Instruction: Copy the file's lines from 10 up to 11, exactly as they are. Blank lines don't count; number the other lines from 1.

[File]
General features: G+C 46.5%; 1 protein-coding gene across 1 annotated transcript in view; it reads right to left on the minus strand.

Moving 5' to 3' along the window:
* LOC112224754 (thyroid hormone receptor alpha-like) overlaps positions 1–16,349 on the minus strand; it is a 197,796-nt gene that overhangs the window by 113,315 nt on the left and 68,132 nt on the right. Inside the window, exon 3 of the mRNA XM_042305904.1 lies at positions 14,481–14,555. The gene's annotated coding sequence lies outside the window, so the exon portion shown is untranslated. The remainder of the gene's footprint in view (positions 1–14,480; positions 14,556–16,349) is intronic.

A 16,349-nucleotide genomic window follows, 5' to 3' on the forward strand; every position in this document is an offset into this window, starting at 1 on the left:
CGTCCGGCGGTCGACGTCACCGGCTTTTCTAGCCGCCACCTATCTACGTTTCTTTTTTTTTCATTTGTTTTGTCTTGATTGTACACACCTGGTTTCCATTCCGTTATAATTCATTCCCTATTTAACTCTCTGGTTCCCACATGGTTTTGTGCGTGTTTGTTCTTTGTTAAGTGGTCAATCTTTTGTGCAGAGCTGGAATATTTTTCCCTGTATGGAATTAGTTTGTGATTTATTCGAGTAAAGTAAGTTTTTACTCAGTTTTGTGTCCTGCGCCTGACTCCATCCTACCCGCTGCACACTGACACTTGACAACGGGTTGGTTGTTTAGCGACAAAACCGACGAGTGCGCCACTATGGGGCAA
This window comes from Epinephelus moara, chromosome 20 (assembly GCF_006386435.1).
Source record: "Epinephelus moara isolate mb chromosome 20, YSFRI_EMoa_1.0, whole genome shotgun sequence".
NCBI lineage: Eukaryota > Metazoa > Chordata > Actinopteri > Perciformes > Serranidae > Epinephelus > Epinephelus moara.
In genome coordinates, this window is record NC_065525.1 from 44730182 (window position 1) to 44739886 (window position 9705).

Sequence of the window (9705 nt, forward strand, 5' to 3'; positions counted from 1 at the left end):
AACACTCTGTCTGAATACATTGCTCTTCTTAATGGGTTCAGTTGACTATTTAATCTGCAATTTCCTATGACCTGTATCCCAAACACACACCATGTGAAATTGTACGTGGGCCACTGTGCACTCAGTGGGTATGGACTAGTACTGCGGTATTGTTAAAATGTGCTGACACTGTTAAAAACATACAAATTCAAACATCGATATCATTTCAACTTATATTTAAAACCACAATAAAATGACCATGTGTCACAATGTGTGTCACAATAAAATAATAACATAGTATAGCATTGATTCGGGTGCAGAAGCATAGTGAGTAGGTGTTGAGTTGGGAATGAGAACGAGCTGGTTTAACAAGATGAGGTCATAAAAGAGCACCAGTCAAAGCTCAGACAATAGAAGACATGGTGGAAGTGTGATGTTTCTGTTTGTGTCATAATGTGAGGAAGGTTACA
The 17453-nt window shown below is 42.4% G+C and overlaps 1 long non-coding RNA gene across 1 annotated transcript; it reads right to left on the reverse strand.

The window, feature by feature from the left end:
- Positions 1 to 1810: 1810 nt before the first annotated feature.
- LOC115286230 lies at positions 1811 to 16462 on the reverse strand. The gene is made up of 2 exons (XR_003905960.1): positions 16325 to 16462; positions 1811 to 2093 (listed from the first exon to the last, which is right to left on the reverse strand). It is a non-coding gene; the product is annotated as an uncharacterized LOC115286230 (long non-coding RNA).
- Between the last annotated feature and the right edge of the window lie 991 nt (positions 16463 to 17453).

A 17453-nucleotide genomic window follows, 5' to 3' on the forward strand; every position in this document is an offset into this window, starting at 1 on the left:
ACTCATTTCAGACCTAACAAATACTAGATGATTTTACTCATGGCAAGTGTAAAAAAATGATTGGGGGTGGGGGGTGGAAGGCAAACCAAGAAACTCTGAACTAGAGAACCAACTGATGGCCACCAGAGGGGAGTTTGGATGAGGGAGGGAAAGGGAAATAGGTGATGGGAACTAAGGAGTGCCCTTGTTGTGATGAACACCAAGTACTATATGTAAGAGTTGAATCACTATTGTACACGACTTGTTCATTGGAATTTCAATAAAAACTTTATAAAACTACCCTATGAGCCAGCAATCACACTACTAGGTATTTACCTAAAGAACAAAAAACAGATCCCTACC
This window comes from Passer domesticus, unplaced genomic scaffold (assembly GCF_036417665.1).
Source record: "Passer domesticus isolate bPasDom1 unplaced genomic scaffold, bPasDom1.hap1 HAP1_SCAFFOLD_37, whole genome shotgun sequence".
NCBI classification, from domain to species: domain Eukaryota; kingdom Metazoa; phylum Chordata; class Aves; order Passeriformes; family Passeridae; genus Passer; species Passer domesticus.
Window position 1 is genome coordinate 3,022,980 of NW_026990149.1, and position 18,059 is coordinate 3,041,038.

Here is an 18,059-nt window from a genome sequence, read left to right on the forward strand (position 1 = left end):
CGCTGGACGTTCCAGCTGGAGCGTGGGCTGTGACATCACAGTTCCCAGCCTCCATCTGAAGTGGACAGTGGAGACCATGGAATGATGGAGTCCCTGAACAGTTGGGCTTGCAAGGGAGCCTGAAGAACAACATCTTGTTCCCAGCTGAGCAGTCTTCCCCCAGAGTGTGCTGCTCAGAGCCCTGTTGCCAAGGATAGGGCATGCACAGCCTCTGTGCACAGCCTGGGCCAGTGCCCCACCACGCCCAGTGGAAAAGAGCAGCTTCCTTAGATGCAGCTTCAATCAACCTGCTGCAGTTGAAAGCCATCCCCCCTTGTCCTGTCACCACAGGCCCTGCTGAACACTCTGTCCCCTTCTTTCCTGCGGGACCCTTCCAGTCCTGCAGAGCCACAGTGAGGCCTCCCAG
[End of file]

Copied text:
Sequence of the window (9705 nt, forward strand, 5' to 3'; positions counted from 1 at the left end):
AACACTCTGTCTGAATACATTGCTCTTCTTAATGGGTTCAGTTGACTATTTAATCTGCAATTTCCTATGACCTGTATCCCAAACACACACCATGTGAAATTGTACGTGGGCCACTGTGCACTCAGTGGGTATGGACTAGTACTGCGGTATTGTTAAAATGTGCTGACACTGTTAAAAACATACAAATTCAAACATCGATATCATTTCAACTTATATTTAAAACCACAATAAAATGACCATGTGTCACAATGTGTGTCACAATAAAATAATAACATAGTATAGCATTGATTCGGGTGCAGAAGCATAGTGAGTAGGTGTTGAGTTGGGAATGAGAACGAGCTGGTTTAACAAGATGAGGTCATAAAAGAGCACCAGTCAAAGCTCAGACAATAGAAGACATGGTGGAAGTGTGATGTTTCTGTTTGTGTCATAATGTGAGGAAGGTTACA